Move over Tu-Pac, Touchable Holograms are the new thing
The holograms themselves are created using a laser that sends out ultra-short bursts of light. The technical terms for how ultra-short they are is referred to as femtoseconds (a quadrillionth of a second) – pretty short, right? The laser is then focused on air molecules, giving them just enough energy to ionize and create light called plasma.
The ability to interact with this plasma happens when someone touches the plasma, triggering a programmed change, like checking a box. Digital Nature Group calls the displays that the lasers create “fairy lights” because the lights are so small that they kind of look like they were made by pixies.
Touching the plasma is similar to touching sandpaper so it’s not completely invisible like more holograms. The fact that there is an actual sensation associated with the hologram opens doors to many new possibilities. Maybe not at the level of something like tractor beams and lightsabers just yet, but it’s a step closer to the types of things you see in sci-fi movies.
If you want the real technical explanation of how the touchable holograms work, they lay it out in their YouTube page as follows:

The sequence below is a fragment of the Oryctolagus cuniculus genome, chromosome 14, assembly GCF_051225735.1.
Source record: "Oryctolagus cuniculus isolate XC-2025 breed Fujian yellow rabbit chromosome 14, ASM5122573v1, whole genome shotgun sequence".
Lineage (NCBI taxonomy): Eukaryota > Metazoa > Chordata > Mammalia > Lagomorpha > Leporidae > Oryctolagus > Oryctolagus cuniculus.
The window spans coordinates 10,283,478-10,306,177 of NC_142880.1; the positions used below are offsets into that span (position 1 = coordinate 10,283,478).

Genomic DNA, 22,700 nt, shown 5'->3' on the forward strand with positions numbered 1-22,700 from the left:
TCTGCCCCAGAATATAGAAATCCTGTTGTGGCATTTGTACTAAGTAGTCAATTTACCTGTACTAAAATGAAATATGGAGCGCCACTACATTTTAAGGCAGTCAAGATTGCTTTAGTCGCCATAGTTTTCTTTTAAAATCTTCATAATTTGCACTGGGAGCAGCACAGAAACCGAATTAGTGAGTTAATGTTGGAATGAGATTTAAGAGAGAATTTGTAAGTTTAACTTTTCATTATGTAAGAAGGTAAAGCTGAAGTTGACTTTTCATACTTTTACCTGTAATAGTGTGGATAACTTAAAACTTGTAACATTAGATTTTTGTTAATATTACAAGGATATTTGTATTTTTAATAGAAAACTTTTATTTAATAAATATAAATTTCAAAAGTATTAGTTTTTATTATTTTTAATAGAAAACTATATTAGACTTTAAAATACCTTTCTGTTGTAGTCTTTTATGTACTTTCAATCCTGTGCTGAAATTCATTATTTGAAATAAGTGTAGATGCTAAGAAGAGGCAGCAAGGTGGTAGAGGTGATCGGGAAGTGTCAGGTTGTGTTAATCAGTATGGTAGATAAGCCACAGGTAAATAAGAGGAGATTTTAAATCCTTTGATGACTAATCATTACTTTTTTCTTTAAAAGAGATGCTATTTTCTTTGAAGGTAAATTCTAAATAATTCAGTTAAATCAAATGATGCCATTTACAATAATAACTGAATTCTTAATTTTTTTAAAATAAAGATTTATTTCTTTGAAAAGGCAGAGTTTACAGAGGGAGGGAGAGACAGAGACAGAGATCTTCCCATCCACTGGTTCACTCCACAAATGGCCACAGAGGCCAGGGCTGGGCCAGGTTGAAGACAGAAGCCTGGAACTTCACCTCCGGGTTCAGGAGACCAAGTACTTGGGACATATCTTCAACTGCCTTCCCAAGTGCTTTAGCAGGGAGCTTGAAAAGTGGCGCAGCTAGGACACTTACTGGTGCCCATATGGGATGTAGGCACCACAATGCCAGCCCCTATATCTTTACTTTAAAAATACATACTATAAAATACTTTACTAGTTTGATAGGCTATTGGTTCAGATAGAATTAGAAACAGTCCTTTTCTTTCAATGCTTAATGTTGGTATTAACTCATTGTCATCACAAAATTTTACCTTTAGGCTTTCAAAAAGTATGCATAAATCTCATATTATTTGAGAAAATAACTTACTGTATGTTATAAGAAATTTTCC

We present a method of rendering aerial and volumetric graphics using femtosecond lasers. A high-intensity laser excites a physical
matter to emit light at an arbitrary 3D position. Popular applications can then be explored especially since plasma induced by a femtosecond laser is safer than that generated by a nanosecond laser. There are two methods of rendering graphics with a femtosecond laser in air: Producing holograms using spatial light modulation technology, and scanning of a laser beam by a galvano mirror. The holograms and workspace of the system proposed here occupy a volume of up to 1 cm^3; however, this size is scalable depending on the optical devices and their setup. This paper provides details of the principles, system setup, and experimental evaluation, and discussions on scalability, design space, and applications of this system. We tested two laser sources: an adjustable (30-100 fs) laser which projects up to 1,000 pulses per second at energy up to 7 mJ per pulse, and a 269-fs laser which projects up to 200,000 pulses per second at an energy up to 50 ¹J per pulse. We confirmed that the spatiotemporal resolution of volumetric displays, implemented with these laser sources, is 4,000 and 200,000 dots per second. Although we focus on laser-induced plasma in air, the discussion presented here is also applicable to other rendering principles such as fluorescence and microbubble in solid/liquid materials.